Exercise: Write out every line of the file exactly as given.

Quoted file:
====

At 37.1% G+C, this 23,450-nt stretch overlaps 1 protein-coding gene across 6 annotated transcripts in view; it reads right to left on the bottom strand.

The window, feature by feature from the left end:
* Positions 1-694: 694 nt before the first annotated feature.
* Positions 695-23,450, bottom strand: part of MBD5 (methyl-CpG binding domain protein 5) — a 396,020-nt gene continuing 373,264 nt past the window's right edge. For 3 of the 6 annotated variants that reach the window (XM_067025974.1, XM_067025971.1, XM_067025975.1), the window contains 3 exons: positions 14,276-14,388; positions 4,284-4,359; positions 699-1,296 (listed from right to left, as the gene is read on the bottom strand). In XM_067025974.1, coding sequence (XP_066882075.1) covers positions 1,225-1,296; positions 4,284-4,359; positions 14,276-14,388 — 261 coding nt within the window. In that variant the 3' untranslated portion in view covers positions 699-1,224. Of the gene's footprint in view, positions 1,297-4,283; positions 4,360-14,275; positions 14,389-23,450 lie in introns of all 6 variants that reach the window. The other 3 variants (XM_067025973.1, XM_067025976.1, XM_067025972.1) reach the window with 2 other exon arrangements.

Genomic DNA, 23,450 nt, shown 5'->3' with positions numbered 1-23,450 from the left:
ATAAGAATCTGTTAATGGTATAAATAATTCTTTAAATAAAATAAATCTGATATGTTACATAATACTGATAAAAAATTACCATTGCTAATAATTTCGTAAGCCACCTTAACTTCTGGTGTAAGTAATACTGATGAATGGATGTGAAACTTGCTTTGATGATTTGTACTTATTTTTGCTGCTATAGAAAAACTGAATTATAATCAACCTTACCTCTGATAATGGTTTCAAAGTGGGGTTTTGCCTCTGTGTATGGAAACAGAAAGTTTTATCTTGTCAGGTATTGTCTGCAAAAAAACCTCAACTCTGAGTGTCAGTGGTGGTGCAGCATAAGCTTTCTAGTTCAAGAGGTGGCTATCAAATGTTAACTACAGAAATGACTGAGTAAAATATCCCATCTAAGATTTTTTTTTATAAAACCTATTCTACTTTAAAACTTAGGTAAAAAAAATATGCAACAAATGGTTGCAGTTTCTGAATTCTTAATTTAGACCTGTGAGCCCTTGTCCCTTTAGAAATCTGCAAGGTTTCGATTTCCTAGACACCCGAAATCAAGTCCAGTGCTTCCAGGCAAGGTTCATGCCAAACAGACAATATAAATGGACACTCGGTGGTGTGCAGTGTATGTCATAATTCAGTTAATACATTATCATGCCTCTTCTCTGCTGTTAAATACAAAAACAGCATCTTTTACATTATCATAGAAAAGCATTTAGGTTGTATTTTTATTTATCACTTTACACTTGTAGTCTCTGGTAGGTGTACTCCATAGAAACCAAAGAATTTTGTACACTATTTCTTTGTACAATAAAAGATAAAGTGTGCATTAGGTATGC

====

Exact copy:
At 37.1% G+C, this 23,450-nt stretch overlaps 1 protein-coding gene across 6 annotated transcripts in view; it reads right to left on the bottom strand.

The window, feature by feature from the left end:
* Positions 1-694: 694 nt before the first annotated feature.
* Positions 695-23,450, bottom strand: part of MBD5 (methyl-CpG binding domain protein 5) — a 396,020-nt gene continuing 373,264 nt past the window's right edge. For 3 of the 6 annotated variants that reach the window (XM_067025974.1, XM_067025971.1, XM_067025975.1), the window contains 3 exons: positions 14,276-14,388; positions 4,284-4,359; positions 699-1,296 (listed from right to left, as the gene is read on the bottom strand). In XM_067025974.1, coding sequence (XP_066882075.1) covers positions 1,225-1,296; positions 4,284-4,359; positions 14,276-14,388 — 261 coding nt within the window. In that variant the 3' untranslated portion in view covers positions 699-1,224. Of the gene's footprint in view, positions 1,297-4,283; positions 4,360-14,275; positions 14,389-23,450 lie in introns of all 6 variants that reach the window. The other 3 variants (XM_067025973.1, XM_067025976.1, XM_067025972.1) reach the window with 2 other exon arrangements.

Genomic DNA, 23,450 nt, shown 5'->3' with positions numbered 1-23,450 from the left:
ATAAGAATCTGTTAATGGTATAAATAATTCTTTAAATAAAATAAATCTGATATGTTACATAATACTGATAAAAAATTACCATTGCTAATAATTTCGTAAGCCACCTTAACTTCTGGTGTAAGTAATACTGATGAATGGATGTGAAACTTGCTTTGATGATTTGTACTTATTTTTGCTGCTATAGAAAAACTGAATTATAATCAACCTTACCTCTGATAATGGTTTCAAAGTGGGGTTTTGCCTCTGTGTATGGAAACAGAAAGTTTTATCTTGTCAGGTATTGTCTGCAAAAAAACCTCAACTCTGAGTGTCAGTGGTGGTGCAGCATAAGCTTTCTAGTTCAAGAGGTGGCTATCAAATGTTAACTACAGAAATGACTGAGTAAAATATCCCATCTAAGATTTTTTTTTATAAAACCTATTCTACTTTAAAACTTAGGTAAAAAAAATATGCAACAAATGGTTGCAGTTTCTGAATTCTTAATTTAGACCTGTGAGCCCTTGTCCCTTTAGAAATCTGCAAGGTTTCGATTTCCTAGACACCCGAAATCAAGTCCAGTGCTTCCAGGCAAGGTTCATGCCAAACAGACAATATAAATGGACACTCGGTGGTGTGCAGTGTATGTCATAATTCAGTTAATACATTATCATGCCTCTTCTCTGCTGTTAAATACAAAAACAGCATCTTTTACATTATCATAGAAAAGCATTTAGGTTGTATTTTTATTTATCACTTTACACTTGTAGTCTCTGGTAGGTGTACTCCATAGAAACCAAAGAATTTTGTACACTATTTCTTTGTACAATAAAAGATAAAGTGTGCATTAGGTATGC